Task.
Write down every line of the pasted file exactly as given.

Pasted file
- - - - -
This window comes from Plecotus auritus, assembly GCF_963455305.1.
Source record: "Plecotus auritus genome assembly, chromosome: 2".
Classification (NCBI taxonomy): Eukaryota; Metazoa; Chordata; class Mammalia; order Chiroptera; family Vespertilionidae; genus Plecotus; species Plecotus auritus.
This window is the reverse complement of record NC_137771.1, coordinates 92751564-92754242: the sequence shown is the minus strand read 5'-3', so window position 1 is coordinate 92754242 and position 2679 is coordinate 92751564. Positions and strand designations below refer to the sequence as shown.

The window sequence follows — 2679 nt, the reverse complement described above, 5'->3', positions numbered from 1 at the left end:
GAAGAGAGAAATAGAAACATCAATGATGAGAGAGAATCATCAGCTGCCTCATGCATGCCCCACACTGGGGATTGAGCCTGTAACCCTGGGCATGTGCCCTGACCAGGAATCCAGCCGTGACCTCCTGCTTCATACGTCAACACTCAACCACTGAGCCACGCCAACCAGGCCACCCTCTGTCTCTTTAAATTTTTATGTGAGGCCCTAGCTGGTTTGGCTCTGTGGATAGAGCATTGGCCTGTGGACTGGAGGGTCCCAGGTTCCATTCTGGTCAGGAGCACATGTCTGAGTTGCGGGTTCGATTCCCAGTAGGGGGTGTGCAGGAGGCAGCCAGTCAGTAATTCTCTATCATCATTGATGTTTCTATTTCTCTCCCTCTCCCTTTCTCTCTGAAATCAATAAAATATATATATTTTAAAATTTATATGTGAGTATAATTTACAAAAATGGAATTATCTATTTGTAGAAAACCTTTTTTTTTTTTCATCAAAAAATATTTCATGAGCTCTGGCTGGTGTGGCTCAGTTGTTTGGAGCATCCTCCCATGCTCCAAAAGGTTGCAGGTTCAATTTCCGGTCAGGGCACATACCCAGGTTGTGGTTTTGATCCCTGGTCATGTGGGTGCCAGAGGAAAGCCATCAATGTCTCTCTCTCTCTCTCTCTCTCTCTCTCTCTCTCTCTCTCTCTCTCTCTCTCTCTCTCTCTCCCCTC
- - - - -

This window comes from Plecotus auritus, assembly GCF_963455305.1.
Source record: "Plecotus auritus genome assembly, chromosome: 2".
Classification (NCBI taxonomy): Eukaryota; Metazoa; Chordata; class Mammalia; order Chiroptera; family Vespertilionidae; genus Plecotus; species Plecotus auritus.
This window is the reverse complement of record NC_137771.1, coordinates 92751564-92754242: the sequence shown is the minus strand read 5'-3', so window position 1 is coordinate 92754242 and position 2679 is coordinate 92751564. Positions and strand designations below refer to the sequence as shown.

The window sequence follows — 2679 nt, the reverse complement described above, 5'->3', positions numbered from 1 at the left end:
GAAGAGAGAAATAGAAACATCAATGATGAGAGAGAATCATCAGCTGCCTCATGCATGCCCCACACTGGGGATTGAGCCTGTAACCCTGGGCATGTGCCCTGACCAGGAATCCAGCCGTGACCTCCTGCTTCATACGTCAACACTCAACCACTGAGCCACGCCAACCAGGCCACCCTCTGTCTCTTTAAATTTTTATGTGAGGCCCTAGCTGGTTTGGCTCTGTGGATAGAGCATTGGCCTGTGGACTGGAGGGTCCCAGGTTCCATTCTGGTCAGGAGCACATGTCTGAGTTGCGGGTTCGATTCCCAGTAGGGGGTGTGCAGGAGGCAGCCAGTCAGTAATTCTCTATCATCATTGATGTTTCTATTTCTCTCCCTCTCCCTTTCTCTCTGAAATCAATAAAATATATATATTTTAAAATTTATATGTGAGTATAATTTACAAAAATGGAATTATCTATTTGTAGAAAACCTTTTTTTTTTTTCATCAAAAAATATTTCATGAGCTCTGGCTGGTGTGGCTCAGTTGTTTGGAGCATCCTCCCATGCTCCAAAAGGTTGCAGGTTCAATTTCCGGTCAGGGCACATACCCAGGTTGTGGTTTTGATCCCTGGTCATGTGGGTGCCAGAGGAAAGCCATCAATGTCTCTCTCTCTCTCTCTCTCTCTCTCTCTCTCTCTCTCTCTCTCTCTCTCTCTCTCTCTCTCCCCTC